Wednesday, September 29, 2010

Athletes to hold fort in opening gala

In a first for the 80-year-old Commonwealth Games, athletes will be provided the honour of marching into the stadium for the opening ceremony, much like the Olympic Games. Commonwealth Games Federation president Mike Fennell announced the protocol arrangements for the opening ceremony of the Delhi Games at the Jawaharlal Nehru Stadium here on October 3.

“For the first time in the history of the Games the athletes will march into the stadium during the opening segment of the ceremony after which they will be seated to enjoy the rest of the ceremony,” a CGF statement said here on Tuesday.

“Both the CGF and the Organising Committee have agreed that the emphasis of the opening ceremony must be on the athletes of the Commonwealth, allowing them to be the focus of attention,” Fennell said.

The dignitaries to be present at the ceremony will include President Pratibha Patil, Prime Minister Manmohan Singh, HRH the Prince of Wales, as the representative of the Head of the Commonwealth, the Queen, Fennell himself and OC chairman Suresh Kalmadi, all of whom will officiate at the ceremony.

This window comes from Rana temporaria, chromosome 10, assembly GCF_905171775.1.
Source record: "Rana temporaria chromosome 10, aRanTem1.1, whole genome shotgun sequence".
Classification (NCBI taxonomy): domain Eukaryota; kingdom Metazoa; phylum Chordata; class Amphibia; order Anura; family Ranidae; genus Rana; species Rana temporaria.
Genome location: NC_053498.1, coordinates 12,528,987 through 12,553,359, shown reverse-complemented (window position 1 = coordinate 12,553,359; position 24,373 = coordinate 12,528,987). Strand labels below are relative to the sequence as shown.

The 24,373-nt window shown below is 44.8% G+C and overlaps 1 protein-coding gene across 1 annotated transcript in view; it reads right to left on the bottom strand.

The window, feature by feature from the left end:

3,100 athletes check into Village

Athletes from around the world continued to pour into the Athletes Village on Tuesday. About 850 sportspersons arrived on the day, among them Canadian Susan Nattrass, a six-time Olympian and seven-time world trap shooting champion.

Jamaica’s contingent of 87 athletes who entered the Village included the shooting, cycling, netball and athletics teams. The other large contingents arriving included Northern Ireland (83), Samoa (57), Guernsey (55), New Zealand (52), Cook Islands (49) and Australia (48).

Australia, one of the countries that had slammed the village last week, said the organisers were working hard to improve the facilities with less than a week remaining before the start of the event.

“It’s pretty good. I feel completely safe and secure,” Lynsey Armitage, a member of the Australian lawn bowls team, said.

South Africa also said the first contingent from their 150-
strong squad had moved into the village on Tuesday after the residential zone was passed as fit by the team leader.
There was more good news as coach of women’s world 800m champion Caster Semenya assuring of her trip to India. “She is still coming to India,” Semenya’s coach Michael Seme told an Australian newspaper.


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